Shows & Panels
- The 2014 Big Picture on Cyber Security
- AFCEA Answers
- Ask the CIO
- Building the Hybrid Cloud
- Connected Government: How to Build and Procure Network Services for the Future
- Continuing Diagnostics and Mitigation: Discussion of Progress and Next Steps
- Federal Executive Forum
- Federal Tech Talk
- The Future of Government Data Centers
- The Future of IT: How CIOs Can Enable the Service-Oriented Enterprise
- The Intersection: Where Technology Meets Transformation
- Maximizing ROI Through Data Center Consolidation
- Moving to the Cloud. What's the best approach for me
- Navigating Tough Choices in Government Cloud Computing
- The New Generation of Database
- Satellite Communications: Acquiring SATCOM in Tight Times
- Targeting Advanced Threats: Proven Methods from Detection through Remediation
- Transformative Technology: Desktop Virtualization in Government
- The Truth About IT Opex and Software Defined Networking
- Value of Health IT
- Air Traffic Management Transformation Report
- Cloud First Report
- General Dynamics IT Enterprise Center
- Gov Cloud Minute
- Government in Technology Series
- Homeland Security Cybersecurity Market Report
- National Cybersecurity Awareness Month
- Technology Insights
- The Cyber Security Report
- The Next Generation Cyber Security Experts
Shows & Panels
GSA to bring Microsoft under strategic sourcing umbrella
Tuesday - 11/19/2013, 6:22pm EST
The General Services Administration issued the request for quotes Monday asking for Schedule 70 vendors to bid on a blanket purchase agreement for Microsoft system, application, server, enterprise, online and premier software and support services.
"Over the years, federal agencies have made extensive capital investments in a wide range of Microsoft software and related support services," stated the RFQ, which was obtained by Federal News Radio. "Agency offices have acquired the software and support services through a variety of acquisition vehicles. The demand for best in class pricing, better terms and conditions, and a more efficient license structure has increased as agencies' current Microsoft agreements expire."
Additionally, the BPA will cover term and perpetual software licenses, maintenance of software-as-a-service, training courses and IT professional services.
"Use of these BPAs will reduce the federal government's total cost of ownership of Microsoft software and services by offering reduced pricing, optimized terms and conditions, and improved license structure over what exists in the current FSS 70 contracts," the RFQ stated.
GSA said it expects to award multiple contracts that are for five years and could be worth $5.3 billion. Bids are due Dec. 18.
""GSA is committed to working collaboratively with our partners at Microsoft resellers to reduce multiple contracts into a single set of agreements to save money and streamline the purchasing process for government agencies," said Tom Sharpe, Federal Acquisition Service commissioner in an email statement. "Saving time and money is essential."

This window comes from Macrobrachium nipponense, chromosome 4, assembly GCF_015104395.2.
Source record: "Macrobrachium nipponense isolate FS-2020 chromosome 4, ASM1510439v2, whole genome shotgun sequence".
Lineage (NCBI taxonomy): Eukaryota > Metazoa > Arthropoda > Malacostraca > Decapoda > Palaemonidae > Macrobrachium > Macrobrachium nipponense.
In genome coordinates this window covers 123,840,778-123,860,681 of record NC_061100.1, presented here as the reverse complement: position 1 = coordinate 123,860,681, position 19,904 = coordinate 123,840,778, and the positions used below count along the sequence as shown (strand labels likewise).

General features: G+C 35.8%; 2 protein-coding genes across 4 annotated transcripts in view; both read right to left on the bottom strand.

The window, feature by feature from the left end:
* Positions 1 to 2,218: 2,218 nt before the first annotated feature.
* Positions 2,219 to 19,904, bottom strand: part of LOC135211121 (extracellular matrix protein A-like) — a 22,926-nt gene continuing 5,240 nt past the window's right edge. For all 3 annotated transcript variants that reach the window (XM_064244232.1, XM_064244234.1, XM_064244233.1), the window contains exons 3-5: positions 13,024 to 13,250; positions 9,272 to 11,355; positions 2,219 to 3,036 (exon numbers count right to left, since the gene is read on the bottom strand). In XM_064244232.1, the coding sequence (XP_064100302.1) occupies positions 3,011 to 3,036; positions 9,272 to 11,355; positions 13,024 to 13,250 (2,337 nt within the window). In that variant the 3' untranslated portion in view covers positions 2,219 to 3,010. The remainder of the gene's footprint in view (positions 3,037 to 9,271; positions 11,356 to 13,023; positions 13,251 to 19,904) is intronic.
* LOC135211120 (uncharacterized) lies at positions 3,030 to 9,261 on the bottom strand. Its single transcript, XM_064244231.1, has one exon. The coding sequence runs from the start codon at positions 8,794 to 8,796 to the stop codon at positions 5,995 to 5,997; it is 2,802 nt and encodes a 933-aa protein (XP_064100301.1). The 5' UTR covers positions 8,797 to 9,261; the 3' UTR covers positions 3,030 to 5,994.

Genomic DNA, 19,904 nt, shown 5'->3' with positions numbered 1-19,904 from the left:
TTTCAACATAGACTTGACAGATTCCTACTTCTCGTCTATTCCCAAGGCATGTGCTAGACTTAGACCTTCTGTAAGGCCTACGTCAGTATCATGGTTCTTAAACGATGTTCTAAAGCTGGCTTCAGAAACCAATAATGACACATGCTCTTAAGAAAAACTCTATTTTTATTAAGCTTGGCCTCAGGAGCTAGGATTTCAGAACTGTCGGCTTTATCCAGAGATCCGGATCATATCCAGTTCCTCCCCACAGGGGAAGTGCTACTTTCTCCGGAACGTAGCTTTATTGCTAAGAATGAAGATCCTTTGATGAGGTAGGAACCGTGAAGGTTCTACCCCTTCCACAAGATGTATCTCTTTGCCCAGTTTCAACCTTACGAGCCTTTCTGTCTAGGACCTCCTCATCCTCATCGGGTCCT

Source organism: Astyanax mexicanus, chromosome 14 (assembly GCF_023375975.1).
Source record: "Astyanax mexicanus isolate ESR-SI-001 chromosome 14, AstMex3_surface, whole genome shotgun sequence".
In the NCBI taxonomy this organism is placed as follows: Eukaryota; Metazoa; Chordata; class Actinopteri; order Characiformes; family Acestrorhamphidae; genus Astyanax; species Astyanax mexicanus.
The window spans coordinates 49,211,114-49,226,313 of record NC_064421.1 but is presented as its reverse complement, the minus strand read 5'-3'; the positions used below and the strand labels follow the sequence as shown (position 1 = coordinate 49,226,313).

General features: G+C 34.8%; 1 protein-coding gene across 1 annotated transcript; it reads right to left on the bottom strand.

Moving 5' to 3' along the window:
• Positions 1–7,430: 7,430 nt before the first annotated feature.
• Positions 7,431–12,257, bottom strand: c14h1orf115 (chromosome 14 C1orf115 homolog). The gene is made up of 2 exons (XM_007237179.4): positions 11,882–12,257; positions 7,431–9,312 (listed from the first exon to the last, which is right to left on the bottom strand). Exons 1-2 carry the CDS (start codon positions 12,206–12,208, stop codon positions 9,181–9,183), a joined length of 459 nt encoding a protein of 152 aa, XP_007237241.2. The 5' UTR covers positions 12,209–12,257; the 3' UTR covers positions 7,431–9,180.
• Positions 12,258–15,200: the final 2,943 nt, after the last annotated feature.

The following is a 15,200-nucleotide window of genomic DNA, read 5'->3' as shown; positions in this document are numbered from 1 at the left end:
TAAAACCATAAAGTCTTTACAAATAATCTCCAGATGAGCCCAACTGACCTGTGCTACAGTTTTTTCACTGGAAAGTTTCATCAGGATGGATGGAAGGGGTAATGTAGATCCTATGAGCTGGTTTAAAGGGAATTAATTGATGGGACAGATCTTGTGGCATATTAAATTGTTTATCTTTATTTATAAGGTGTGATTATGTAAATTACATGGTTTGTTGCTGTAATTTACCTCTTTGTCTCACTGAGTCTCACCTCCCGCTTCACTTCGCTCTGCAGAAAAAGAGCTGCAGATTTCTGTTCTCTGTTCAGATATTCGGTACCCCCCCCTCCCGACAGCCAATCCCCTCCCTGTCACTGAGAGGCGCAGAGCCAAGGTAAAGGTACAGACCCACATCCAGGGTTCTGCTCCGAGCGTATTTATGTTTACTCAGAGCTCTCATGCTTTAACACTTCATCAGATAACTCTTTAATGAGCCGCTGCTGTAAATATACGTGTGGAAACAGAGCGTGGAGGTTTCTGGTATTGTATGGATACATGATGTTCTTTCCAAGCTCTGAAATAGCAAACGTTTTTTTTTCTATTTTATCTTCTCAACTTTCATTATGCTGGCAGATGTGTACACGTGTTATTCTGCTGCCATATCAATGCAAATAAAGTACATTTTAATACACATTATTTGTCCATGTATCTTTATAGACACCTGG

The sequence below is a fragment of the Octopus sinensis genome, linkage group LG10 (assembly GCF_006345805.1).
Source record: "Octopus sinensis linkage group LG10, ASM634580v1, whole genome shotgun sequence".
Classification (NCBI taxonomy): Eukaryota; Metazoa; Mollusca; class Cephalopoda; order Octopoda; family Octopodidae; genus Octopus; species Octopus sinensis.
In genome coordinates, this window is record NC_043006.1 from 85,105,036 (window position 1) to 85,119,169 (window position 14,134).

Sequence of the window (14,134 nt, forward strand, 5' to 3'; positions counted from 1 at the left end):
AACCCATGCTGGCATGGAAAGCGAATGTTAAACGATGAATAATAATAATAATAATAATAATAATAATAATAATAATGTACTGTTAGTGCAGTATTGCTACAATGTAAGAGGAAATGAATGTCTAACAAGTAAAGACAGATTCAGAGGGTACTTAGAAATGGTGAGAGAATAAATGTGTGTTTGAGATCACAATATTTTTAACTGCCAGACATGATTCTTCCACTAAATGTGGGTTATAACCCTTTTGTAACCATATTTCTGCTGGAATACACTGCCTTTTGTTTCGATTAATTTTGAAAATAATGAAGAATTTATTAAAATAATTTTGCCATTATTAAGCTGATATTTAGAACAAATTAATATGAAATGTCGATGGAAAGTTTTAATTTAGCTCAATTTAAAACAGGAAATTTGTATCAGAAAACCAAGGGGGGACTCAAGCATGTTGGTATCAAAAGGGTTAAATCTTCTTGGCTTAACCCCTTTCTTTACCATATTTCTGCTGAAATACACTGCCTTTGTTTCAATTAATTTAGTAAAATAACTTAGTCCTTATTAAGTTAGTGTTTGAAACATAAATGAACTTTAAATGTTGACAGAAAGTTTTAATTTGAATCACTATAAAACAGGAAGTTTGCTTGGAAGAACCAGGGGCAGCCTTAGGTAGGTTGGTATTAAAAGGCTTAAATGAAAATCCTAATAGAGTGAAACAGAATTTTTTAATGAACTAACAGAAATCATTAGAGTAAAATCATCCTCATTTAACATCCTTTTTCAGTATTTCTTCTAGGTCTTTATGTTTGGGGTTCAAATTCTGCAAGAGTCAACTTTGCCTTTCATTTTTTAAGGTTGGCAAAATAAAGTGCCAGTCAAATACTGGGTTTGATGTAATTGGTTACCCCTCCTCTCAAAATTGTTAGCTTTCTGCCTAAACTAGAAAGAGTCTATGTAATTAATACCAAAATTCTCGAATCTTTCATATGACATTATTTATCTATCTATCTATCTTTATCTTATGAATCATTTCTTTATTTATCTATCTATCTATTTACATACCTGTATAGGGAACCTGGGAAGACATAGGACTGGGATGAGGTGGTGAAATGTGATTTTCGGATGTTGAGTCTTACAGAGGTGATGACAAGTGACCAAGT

Agencies will pay a 2 percent fee to use the BPA, similar to the amount they pay for the contracts for office supplies and print management services.
GSA is putting the Microsoft BPA under its SmartBuy program. But what's interesting is the Defense Department, which partners with GSA on several enterprise software agreements, already has a deal with Microsoft.
According to an Enterprise Software Initiative (ESI) fact sheet from 2013, DoD had a deal with eight resellers for Microsoft's software products for desktop configurations, servers and other products at up to 38 percent off GSA FSS pricing.
DoD and GSA co-manage eight other SmartBuy/ESI agreements for software from companies including Oracle, VMWare and Quest.
GSA expects to issue RFQs to establish BPA for other large software publishers in the coming months. The agency estimates the government spends about $6 billion a year on all software products and related services.
Through the FSSI, GSA predicts agencies could save 15 percent-to-20 percent off the prices they are paying now.
The move to commodity software is not unexpected. The Office of Federal Procurement Policy created an interagency commodity council to develop a strategy to take advantage of strategic sourcing more widely across the government.
The council recommended and OFPP approved a total of 10 areas for GSA to develop contracts for in 2013 and 2014.
The large publisher BPA follows a solicitation for janitorial and sanitation (JanSan) supplies and equipment and maintenance, repair, and operations (MRO) equipment and supplies issued earlier this month. GSA received commitments from 11 agencies to use the JanSan BPA and eight agencies to use the MRO vehicle.